Harnessing curiosity may allow researchers to design more effective treatments for children with autism, a new Yale study has found.
Researchers at the Yale School of Medicine and Oslo and Akershus University College (HiOA) in Norway found that in children diagnosed with autism spectrum disorders, the level of interest in toys, activities and social routines was a strong predictor of their subsequent acquisition rate of verbal, nonverbal and social adaptation skills. Children with ASD who displayed more interest in the world around them at two years of age were better at picking up those skills than those who showed less interest in the activities.
In the study, the researchers also developed a novel scoring system, the Interest Level Scoring for Autism (ILSA), to quantify interest level in toddlers with ASD. The study was published in the journal Autism on Nov. 14.
“Curiosity about the environment and drive to explore it is likely to play a very powerful role in the learning and development of children with ASD,” said Katarzyna Chawarska, a senior author of the paper and a professor at the Yale Child Study Center.
These results extend recent findings by study authors Lars Klintwall, a PhD fellow in behavioral sciences at HiOA, and HiOA professor Svein Eikeseth. According to Eikeseth, a previous study they conducted found that children with ASD showing higher interest in objects and toys also benefited more from ASD treatment than their peers who displayed less interest. Child Study Center associate research scientist and one of the study’s authors Suzanne Macari said that the current study adds on this past research by utilizing a larger sample of children, direct observation and more outcome measures.
Chawarska explained that while some toddlers with ASD show significant progress over time with treatment, others receiving such treatment show limited or no progress. Therefore, a key area of research interest lies in identifying reliable predictors of treatment outcome at the time of diagnosis — in other words, why do certain kids respond better to treatment?
“If we know what the risk factors for poor outcomes are, we can design new interventions to address challenges specific to this group,” Chawarska said.
Ultimately, the study indicates that children at risk of poor progress in behavioral interventions can be identified as soon as two years of age, which Chawarska noted is remarkably early. She said she believes that designing more effective ways to naturally motivate such toddlers can allow researchers to improve their long-term outcomes.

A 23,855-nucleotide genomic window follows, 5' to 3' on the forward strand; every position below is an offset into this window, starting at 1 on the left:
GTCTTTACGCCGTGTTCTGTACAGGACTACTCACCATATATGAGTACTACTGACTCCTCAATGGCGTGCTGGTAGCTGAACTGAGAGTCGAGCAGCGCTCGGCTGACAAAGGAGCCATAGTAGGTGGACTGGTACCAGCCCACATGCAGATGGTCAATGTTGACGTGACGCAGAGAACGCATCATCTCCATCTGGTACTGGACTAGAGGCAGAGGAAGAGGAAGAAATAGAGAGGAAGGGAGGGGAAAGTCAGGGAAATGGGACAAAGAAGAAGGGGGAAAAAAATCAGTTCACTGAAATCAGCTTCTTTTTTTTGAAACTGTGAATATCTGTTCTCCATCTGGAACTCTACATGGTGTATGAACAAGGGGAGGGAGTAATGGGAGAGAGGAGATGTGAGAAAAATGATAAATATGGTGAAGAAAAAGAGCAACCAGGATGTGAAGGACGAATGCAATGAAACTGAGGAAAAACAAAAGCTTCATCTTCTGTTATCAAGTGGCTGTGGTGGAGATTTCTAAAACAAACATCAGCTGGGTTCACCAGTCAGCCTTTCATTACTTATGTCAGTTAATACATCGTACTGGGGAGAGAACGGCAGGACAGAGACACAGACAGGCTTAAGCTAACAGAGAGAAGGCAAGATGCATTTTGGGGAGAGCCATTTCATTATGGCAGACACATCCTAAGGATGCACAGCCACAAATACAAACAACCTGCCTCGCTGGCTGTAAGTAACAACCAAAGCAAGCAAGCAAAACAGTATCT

The ILSA scoring system that the researchers created was applied retroactively to video recordings of 70 toddlers, who were about two years of age at the time of initial examination. The researchers measured the children’s interest in ten different toys, routines and activities — all of which could potentially serve as positive reinforcers in a behavioral intervention — used in the assessment. They also collected data on the toddlers’ adaptive and cognitive function at the time of intake and after 16 months of treatment.
The study discovered that the ILSA score was a far stronger predictor of the toddlers’ rate of acquisition of adaptive, verbal and nonverbal skills than several other independent variables. Those other variables included the severity of autism symptoms and cognitive and adaptive functioning at intake, Eikeseth said.
Macari said that in addition to its findings, the study’s methods were also significant.
“Our findings suggest that a relatively simple rating system [ILSA] allows us to quantify what we had previously considered to be a bit of an intangible quality in children,” she said. She added that the system could be used to identify and monitor the progress of children who may be at high risk for poor treatment outcomes.
Nevertheless, the study acknowledged that the lack of control for the presence and types of intervention that toddlers received makes it difficult to conclude whether ILSA was predicting specific benefits drawn from early intervention.
In this vein, Eikeseth suggested that further research could be carried out to investigate whether interventions can be made more effective by increasing children’s interest in objects.
“[The] possibilities are endless if behavioral techniques are used to create reinforcers for children where few previously existed,” Macari said.
According to the Centers for Disease Control and Prevention, one in 68 children in the U.S. has autism, a 30 percent increase from one in 88 two years ago.